San Francisco: Embarking for the Voyage Home in 1850


This painting was another attempt to keep a theme simple and uncomplicated by supplemental factors. Somehow my less complex paintings, even if small (twelve inches by sixteen inches), have a more powerful impact than the large compositions with their extended narrative and their enticement to wander through their pathways and dwell awhile.

Here, the brig, anchored in deep water, awaits its new passengers, who will be taken abroad from a small boat. The picture was intended to conjure feelings of a moment of truth in a lonely world, of hopes and expectations at the start of an adventure. Its features were a common sight in the late 1850s, when the mode of transportation was the lowly buggy, casks were the method of shipping everything from apples to nails to oil, and the wooden ship was the carrier for greater distances.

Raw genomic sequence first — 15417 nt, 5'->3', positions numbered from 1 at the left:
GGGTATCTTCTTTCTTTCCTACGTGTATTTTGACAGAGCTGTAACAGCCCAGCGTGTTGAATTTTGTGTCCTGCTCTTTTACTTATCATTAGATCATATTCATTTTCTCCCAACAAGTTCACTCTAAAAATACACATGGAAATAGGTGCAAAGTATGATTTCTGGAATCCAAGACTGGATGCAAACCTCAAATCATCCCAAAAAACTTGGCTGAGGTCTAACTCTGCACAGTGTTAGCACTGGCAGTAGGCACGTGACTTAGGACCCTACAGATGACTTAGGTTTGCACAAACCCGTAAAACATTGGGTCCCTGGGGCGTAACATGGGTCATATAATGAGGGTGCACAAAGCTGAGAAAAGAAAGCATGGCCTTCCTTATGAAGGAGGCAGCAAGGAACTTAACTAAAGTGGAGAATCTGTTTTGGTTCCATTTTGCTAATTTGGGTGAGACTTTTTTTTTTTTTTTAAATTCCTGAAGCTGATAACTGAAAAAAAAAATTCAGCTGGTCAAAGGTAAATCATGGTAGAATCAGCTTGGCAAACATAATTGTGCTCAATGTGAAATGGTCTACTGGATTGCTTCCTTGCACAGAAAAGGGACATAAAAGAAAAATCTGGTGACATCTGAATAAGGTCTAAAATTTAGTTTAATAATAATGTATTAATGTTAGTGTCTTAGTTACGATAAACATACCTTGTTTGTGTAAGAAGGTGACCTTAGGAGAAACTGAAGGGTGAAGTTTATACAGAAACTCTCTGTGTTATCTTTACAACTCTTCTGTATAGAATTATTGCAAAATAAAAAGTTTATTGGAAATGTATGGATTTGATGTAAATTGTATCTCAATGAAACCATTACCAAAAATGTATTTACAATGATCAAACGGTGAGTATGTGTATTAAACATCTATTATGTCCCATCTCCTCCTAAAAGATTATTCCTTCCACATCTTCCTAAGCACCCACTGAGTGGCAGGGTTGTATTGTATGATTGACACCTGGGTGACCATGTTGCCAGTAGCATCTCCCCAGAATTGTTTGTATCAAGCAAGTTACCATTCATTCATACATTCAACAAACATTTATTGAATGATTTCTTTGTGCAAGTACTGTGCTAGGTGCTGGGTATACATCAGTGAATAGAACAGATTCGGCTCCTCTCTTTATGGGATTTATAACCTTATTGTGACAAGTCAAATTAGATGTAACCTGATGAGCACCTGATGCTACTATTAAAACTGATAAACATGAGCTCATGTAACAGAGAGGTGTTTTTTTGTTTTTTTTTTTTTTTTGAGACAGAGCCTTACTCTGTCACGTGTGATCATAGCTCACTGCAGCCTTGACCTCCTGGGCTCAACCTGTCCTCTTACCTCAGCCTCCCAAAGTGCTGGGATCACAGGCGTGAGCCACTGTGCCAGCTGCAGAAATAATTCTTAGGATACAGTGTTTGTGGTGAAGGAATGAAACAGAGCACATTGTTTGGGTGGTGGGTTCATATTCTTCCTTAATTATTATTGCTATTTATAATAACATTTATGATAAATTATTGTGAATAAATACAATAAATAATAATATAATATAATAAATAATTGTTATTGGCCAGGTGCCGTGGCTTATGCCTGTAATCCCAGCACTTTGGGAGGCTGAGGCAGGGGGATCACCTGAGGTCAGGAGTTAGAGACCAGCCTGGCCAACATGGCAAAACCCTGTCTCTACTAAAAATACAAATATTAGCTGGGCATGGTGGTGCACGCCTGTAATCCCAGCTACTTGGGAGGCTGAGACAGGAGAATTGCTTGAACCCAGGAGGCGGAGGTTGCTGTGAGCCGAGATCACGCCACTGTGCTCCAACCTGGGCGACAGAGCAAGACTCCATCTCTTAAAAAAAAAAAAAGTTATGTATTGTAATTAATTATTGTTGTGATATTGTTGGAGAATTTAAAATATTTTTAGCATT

Again I expand on the play of light between cool and warm. The horse and buggy, near the eye of the reflected moonlight, is in the path of a shaft of warm light from the wharf building. The farther this warm light is cast, the lesser its strength. The more accurately these qualities of light are indicated, the better will be the illusion of space they help create. The sky, as in my other works, is the factor that binds the whole together and balances out the silhouettes below.

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